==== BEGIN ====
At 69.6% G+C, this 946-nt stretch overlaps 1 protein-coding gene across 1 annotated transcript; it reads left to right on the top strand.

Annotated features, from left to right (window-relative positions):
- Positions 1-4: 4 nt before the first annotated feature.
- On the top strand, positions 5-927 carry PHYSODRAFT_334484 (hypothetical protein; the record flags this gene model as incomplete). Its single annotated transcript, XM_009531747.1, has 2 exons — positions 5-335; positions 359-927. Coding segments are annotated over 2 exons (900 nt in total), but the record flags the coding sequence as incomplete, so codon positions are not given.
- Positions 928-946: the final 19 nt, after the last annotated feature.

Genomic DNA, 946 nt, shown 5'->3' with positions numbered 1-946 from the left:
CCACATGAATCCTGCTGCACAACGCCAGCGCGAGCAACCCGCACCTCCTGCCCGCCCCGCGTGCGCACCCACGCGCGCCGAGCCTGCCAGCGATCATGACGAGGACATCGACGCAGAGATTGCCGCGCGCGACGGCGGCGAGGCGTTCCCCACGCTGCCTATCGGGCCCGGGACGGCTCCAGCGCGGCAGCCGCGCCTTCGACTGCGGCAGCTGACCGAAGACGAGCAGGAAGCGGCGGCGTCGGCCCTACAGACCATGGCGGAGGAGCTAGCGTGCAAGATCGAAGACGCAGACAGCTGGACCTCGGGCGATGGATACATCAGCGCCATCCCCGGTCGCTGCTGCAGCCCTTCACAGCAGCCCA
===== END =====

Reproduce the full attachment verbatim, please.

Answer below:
At 69.6% G+C, this 946-nt stretch overlaps 1 protein-coding gene across 1 annotated transcript; it reads left to right on the top strand.

Annotated features, from left to right (window-relative positions):
- Positions 1-4: 4 nt before the first annotated feature.
- On the top strand, positions 5-927 carry PHYSODRAFT_334484 (hypothetical protein; the record flags this gene model as incomplete). Its single annotated transcript, XM_009531747.1, has 2 exons — positions 5-335; positions 359-927. Coding segments are annotated over 2 exons (900 nt in total), but the record flags the coding sequence as incomplete, so codon positions are not given.
- Positions 928-946: the final 19 nt, after the last annotated feature.

Genomic DNA, 946 nt, shown 5'->3' with positions numbered 1-946 from the left:
CCACATGAATCCTGCTGCACAACGCCAGCGCGAGCAACCCGCACCTCCTGCCCGCCCCGCGTGCGCACCCACGCGCGCCGAGCCTGCCAGCGATCATGACGAGGACATCGACGCAGAGATTGCCGCGCGCGACGGCGGCGAGGCGTTCCCCACGCTGCCTATCGGGCCCGGGACGGCTCCAGCGCGGCAGCCGCGCCTTCGACTGCGGCAGCTGACCGAAGACGAGCAGGAAGCGGCGGCGTCGGCCCTACAGACCATGGCGGAGGAGCTAGCGTGCAAGATCGAAGACGCAGACAGCTGGACCTCGGGCGATGGATACATCAGCGCCATCCCCGGTCGCTGCTGCAGCCCTTCACAGCAGCCCA